To investigate whether salbutamol and sodium cromoglycate (SCG) inhibit airway response and the associated mediator release induced by ultrasonic nebulation of distilled water (UNDW, "fog"), we measured the serum neutrophil chemotactic activity (NCA) during bronchial challenge with "fog" with and without premedication with placebo, salbutamol, or SCG in 10 subjects with asthma, in four sets of studies. To assess changes in airway caliber, we measured FEV1. To assess changes in NCA, we measured the maximal distance reached by neutrophils in a filter when neutrophils were challenged with the subject's serum in a Boyden chamber. Treatment with placebo did not change baseline FEV1 or serum NCA; however, FEV1 decreased and serum NCA increased (p <0.05) after inhalation of "fog." Treatment with SCG did not affect either FEV1 and baseline serum NCA. After inhalation of "fog," no significant bronchoconstriction nor NCA increase was observed in eight of 10 patients with maximal mean percent decrease in FEV1 of -4.26, SEM 0.99, and maximal mean percent increase in NCA of +8.6, SEM 5.28. In the two patients who developed a bronchoconstriction after challenge with SCG pretreatment, an associated significant increase in NCA was observed but did not affect baseline NCA. After inhalation of "fog," no significant decrease in FEV1 (maximal mean percent decrease FEV1, -6.71, SEM 0.17) nor significant increase in serum NCA (maximal mean percent increase NCA, +3.6, SEM 7.1) was observed in nine of 10 patients. After salbutamol, only one patient developed a bronchoconstrictive response to "fog" associated with a significant increase in serum NCA. These results suggest that both SCG and salbutamol may prevent the bronchoconstriction induced by "fog" by inhibiting mediator release.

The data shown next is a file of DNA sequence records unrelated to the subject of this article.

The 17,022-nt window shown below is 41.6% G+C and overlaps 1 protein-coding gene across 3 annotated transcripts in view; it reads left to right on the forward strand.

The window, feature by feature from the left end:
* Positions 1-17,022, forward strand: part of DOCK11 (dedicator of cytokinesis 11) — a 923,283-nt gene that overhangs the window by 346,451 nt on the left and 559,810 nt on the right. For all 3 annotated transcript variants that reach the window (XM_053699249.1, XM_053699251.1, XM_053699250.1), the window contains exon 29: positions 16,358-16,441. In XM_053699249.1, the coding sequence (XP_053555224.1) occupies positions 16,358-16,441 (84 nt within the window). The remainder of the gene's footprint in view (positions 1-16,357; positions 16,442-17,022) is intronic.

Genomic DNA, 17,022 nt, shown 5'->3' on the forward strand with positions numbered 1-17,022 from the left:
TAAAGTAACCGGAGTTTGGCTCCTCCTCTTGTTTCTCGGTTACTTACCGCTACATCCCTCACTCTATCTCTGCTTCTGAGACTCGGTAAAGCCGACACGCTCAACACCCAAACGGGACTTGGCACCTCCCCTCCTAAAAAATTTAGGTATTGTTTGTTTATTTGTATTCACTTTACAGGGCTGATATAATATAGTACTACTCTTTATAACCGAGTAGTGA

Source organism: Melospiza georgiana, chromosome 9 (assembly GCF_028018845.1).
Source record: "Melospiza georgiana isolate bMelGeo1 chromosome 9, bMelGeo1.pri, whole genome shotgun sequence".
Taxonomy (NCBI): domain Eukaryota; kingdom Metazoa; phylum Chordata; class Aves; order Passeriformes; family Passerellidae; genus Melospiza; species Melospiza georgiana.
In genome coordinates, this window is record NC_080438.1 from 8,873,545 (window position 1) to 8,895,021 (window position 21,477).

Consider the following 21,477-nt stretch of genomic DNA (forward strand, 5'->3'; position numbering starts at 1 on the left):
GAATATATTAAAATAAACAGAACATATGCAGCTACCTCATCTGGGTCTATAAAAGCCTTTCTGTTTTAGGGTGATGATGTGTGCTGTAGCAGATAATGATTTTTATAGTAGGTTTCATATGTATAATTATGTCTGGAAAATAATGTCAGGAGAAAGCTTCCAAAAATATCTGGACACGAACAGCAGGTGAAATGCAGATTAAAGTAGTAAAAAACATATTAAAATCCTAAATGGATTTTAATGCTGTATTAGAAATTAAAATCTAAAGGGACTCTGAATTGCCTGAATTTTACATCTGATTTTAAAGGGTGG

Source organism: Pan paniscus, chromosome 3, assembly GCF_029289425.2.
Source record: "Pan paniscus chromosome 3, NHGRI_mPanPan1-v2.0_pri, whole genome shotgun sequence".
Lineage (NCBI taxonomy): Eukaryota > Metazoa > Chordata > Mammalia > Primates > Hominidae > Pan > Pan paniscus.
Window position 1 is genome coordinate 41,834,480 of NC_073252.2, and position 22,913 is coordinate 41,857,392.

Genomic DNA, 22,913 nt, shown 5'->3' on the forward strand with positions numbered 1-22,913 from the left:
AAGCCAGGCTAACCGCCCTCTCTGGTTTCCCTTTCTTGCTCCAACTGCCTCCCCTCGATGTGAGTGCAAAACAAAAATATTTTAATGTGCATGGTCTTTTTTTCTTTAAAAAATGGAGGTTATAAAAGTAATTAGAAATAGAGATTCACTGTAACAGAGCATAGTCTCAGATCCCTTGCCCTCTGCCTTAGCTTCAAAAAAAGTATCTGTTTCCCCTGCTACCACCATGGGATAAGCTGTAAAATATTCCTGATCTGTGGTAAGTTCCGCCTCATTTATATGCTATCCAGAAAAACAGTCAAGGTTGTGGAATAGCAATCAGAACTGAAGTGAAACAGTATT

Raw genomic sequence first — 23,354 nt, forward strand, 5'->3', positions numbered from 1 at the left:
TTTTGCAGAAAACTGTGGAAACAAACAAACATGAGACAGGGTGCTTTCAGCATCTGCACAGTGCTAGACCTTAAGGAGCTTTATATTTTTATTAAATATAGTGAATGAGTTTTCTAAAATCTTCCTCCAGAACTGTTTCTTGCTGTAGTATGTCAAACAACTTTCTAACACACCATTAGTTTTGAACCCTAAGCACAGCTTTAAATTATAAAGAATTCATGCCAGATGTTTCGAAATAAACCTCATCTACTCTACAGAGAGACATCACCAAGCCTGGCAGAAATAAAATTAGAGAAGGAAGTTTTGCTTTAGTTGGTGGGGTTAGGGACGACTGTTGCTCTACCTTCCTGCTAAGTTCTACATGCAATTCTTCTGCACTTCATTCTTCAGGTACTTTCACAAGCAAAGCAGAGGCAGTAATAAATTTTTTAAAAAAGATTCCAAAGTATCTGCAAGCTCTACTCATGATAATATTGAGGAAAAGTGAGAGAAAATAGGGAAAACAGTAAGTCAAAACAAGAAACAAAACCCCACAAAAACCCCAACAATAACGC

ASJC Scopus subject areas
- Immunology and Allergy